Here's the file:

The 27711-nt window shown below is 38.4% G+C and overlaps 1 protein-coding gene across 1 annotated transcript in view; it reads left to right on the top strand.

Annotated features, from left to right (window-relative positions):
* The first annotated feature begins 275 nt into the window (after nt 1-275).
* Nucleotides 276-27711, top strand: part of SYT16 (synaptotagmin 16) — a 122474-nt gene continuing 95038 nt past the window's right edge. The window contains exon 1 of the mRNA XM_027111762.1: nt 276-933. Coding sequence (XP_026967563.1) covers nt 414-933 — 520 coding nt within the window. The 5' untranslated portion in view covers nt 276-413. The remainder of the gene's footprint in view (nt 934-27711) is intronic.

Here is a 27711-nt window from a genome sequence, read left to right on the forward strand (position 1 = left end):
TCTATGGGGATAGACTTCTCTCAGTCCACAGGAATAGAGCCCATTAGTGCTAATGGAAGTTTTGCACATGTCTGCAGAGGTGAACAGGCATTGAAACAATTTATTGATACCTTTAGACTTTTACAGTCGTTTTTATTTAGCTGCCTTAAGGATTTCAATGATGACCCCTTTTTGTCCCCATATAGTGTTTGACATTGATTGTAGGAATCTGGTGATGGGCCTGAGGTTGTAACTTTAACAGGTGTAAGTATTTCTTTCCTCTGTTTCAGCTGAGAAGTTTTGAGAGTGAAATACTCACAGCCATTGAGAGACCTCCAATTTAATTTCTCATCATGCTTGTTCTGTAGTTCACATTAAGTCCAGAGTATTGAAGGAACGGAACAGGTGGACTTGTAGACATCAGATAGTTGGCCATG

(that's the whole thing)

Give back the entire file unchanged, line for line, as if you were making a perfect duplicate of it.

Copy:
The 27711-nt window shown below is 38.4% G+C and overlaps 1 protein-coding gene across 1 annotated transcript in view; it reads left to right on the top strand.

Annotated features, from left to right (window-relative positions):
* The first annotated feature begins 275 nt into the window (after nt 1-275).
* Nucleotides 276-27711, top strand: part of SYT16 (synaptotagmin 16) — a 122474-nt gene continuing 95038 nt past the window's right edge. The window contains exon 1 of the mRNA XM_027111762.1: nt 276-933. Coding sequence (XP_026967563.1) covers nt 414-933 — 520 coding nt within the window. The 5' untranslated portion in view covers nt 276-413. The remainder of the gene's footprint in view (nt 934-27711) is intronic.

Here is a 27711-nt window from a genome sequence, read left to right on the forward strand (position 1 = left end):
TCTATGGGGATAGACTTCTCTCAGTCCACAGGAATAGAGCCCATTAGTGCTAATGGAAGTTTTGCACATGTCTGCAGAGGTGAACAGGCATTGAAACAATTTATTGATACCTTTAGACTTTTACAGTCGTTTTTATTTAGCTGCCTTAAGGATTTCAATGATGACCCCTTTTTGTCCCCATATAGTGTTTGACATTGATTGTAGGAATCTGGTGATGGGCCTGAGGTTGTAACTTTAACAGGTGTAAGTATTTCTTTCCTCTGTTTCAGCTGAGAAGTTTTGAGAGTGAAATACTCACAGCCATTGAGAGACCTCCAATTTAATTTCTCATCATGCTTGTTCTGTAGTTCACATTAAGTCCAGAGTATTGAAGGAACGGAACAGGTGGACTTGTAGACATCAGATAGTTGGCCATG